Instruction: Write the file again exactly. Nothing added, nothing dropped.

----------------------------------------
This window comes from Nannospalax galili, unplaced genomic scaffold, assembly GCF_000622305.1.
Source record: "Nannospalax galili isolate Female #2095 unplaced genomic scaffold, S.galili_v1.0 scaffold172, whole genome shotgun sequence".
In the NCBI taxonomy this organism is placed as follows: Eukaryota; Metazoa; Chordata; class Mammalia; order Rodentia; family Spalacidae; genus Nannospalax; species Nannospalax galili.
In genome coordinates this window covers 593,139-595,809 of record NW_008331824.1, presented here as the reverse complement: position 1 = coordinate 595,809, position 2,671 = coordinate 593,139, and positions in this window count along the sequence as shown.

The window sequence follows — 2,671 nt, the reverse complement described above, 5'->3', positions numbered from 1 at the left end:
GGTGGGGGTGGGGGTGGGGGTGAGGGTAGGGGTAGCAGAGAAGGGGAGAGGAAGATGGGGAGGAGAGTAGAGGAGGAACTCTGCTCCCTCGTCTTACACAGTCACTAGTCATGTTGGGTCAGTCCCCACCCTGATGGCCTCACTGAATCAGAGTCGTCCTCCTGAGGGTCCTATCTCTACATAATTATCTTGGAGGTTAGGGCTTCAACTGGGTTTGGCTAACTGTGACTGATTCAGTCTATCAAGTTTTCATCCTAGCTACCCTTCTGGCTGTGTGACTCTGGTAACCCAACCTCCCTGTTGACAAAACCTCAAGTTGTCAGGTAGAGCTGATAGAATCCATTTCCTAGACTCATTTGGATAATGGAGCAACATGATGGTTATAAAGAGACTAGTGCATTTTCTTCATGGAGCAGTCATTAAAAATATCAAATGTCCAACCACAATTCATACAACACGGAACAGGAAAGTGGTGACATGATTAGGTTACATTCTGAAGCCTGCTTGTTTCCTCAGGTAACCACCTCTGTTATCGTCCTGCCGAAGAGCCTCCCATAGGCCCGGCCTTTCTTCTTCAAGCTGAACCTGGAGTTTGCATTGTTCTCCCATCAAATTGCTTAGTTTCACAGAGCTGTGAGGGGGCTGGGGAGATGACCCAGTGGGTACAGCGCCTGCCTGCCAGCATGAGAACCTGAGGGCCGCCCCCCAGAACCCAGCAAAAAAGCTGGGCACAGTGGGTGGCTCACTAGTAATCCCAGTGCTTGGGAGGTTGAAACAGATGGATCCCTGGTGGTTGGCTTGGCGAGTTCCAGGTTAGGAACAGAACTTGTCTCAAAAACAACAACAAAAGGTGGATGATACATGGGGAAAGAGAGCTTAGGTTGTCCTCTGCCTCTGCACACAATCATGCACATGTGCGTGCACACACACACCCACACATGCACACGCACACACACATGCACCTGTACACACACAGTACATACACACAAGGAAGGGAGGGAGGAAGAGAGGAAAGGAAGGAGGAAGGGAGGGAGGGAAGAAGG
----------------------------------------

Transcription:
This window comes from Nannospalax galili, unplaced genomic scaffold, assembly GCF_000622305.1.
Source record: "Nannospalax galili isolate Female #2095 unplaced genomic scaffold, S.galili_v1.0 scaffold172, whole genome shotgun sequence".
In the NCBI taxonomy this organism is placed as follows: Eukaryota; Metazoa; Chordata; class Mammalia; order Rodentia; family Spalacidae; genus Nannospalax; species Nannospalax galili.
In genome coordinates this window covers 593,139-595,809 of record NW_008331824.1, presented here as the reverse complement: position 1 = coordinate 595,809, position 2,671 = coordinate 593,139, and positions in this window count along the sequence as shown.

The window sequence follows — 2,671 nt, the reverse complement described above, 5'->3', positions numbered from 1 at the left end:
GGTGGGGGTGGGGGTGGGGGTGAGGGTAGGGGTAGCAGAGAAGGGGAGAGGAAGATGGGGAGGAGAGTAGAGGAGGAACTCTGCTCCCTCGTCTTACACAGTCACTAGTCATGTTGGGTCAGTCCCCACCCTGATGGCCTCACTGAATCAGAGTCGTCCTCCTGAGGGTCCTATCTCTACATAATTATCTTGGAGGTTAGGGCTTCAACTGGGTTTGGCTAACTGTGACTGATTCAGTCTATCAAGTTTTCATCCTAGCTACCCTTCTGGCTGTGTGACTCTGGTAACCCAACCTCCCTGTTGACAAAACCTCAAGTTGTCAGGTAGAGCTGATAGAATCCATTTCCTAGACTCATTTGGATAATGGAGCAACATGATGGTTATAAAGAGACTAGTGCATTTTCTTCATGGAGCAGTCATTAAAAATATCAAATGTCCAACCACAATTCATACAACACGGAACAGGAAAGTGGTGACATGATTAGGTTACATTCTGAAGCCTGCTTGTTTCCTCAGGTAACCACCTCTGTTATCGTCCTGCCGAAGAGCCTCCCATAGGCCCGGCCTTTCTTCTTCAAGCTGAACCTGGAGTTTGCATTGTTCTCCCATCAAATTGCTTAGTTTCACAGAGCTGTGAGGGGGCTGGGGAGATGACCCAGTGGGTACAGCGCCTGCCTGCCAGCATGAGAACCTGAGGGCCGCCCCCCAGAACCCAGCAAAAAAGCTGGGCACAGTGGGTGGCTCACTAGTAATCCCAGTGCTTGGGAGGTTGAAACAGATGGATCCCTGGTGGTTGGCTTGGCGAGTTCCAGGTTAGGAACAGAACTTGTCTCAAAAACAACAACAAAAGGTGGATGATACATGGGGAAAGAGAGCTTAGGTTGTCCTCTGCCTCTGCACACAATCATGCACATGTGCGTGCACACACACACCCACACATGCACACGCACACACACATGCACCTGTACACACACAGTACATACACACAAGGAAGGGAGGGAGGAAGAGAGGAAAGGAAGGAGGAAGGGAGGGAGGGAAGAAGG